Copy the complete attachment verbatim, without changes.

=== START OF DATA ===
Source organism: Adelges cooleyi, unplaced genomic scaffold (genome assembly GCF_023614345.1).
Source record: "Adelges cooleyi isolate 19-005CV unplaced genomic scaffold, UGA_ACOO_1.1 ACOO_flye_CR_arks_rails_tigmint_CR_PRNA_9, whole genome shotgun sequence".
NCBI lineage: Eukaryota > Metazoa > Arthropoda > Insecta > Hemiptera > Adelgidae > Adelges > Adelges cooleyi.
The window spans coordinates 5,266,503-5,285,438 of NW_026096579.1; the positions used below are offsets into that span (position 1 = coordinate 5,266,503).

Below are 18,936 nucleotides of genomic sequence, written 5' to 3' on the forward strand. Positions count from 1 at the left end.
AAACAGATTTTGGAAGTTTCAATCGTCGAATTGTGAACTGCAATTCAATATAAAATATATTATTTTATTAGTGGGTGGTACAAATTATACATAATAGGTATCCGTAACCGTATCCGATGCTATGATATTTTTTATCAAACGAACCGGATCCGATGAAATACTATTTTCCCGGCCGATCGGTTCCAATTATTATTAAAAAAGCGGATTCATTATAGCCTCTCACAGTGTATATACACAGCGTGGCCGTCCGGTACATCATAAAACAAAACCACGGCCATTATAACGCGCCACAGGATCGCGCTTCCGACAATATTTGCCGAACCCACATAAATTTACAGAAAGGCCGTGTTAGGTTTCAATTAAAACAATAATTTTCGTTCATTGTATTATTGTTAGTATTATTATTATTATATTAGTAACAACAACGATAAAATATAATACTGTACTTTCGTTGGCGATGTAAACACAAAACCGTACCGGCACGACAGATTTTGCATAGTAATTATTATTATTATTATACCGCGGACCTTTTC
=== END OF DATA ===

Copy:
Source organism: Adelges cooleyi, unplaced genomic scaffold (genome assembly GCF_023614345.1).
Source record: "Adelges cooleyi isolate 19-005CV unplaced genomic scaffold, UGA_ACOO_1.1 ACOO_flye_CR_arks_rails_tigmint_CR_PRNA_9, whole genome shotgun sequence".
NCBI lineage: Eukaryota > Metazoa > Arthropoda > Insecta > Hemiptera > Adelgidae > Adelges > Adelges cooleyi.
The window spans coordinates 5,266,503-5,285,438 of NW_026096579.1; the positions used below are offsets into that span (position 1 = coordinate 5,266,503).

Below are 18,936 nucleotides of genomic sequence, written 5' to 3' on the forward strand. Positions count from 1 at the left end.
AAACAGATTTTGGAAGTTTCAATCGTCGAATTGTGAACTGCAATTCAATATAAAATATATTATTTTATTAGTGGGTGGTACAAATTATACATAATAGGTATCCGTAACCGTATCCGATGCTATGATATTTTTTATCAAACGAACCGGATCCGATGAAATACTATTTTCCCGGCCGATCGGTTCCAATTATTATTAAAAAAGCGGATTCATTATAGCCTCTCACAGTGTATATACACAGCGTGGCCGTCCGGTACATCATAAAACAAAACCACGGCCATTATAACGCGCCACAGGATCGCGCTTCCGACAATATTTGCCGAACCCACATAAATTTACAGAAAGGCCGTGTTAGGTTTCAATTAAAACAATAATTTTCGTTCATTGTATTATTGTTAGTATTATTATTATTATATTAGTAACAACAACGATAAAATATAATACTGTACTTTCGTTGGCGATGTAAACACAAAACCGTACCGGCACGACAGATTTTGCATAGTAATTATTATTATTATTATACCGCGGACCTTTTC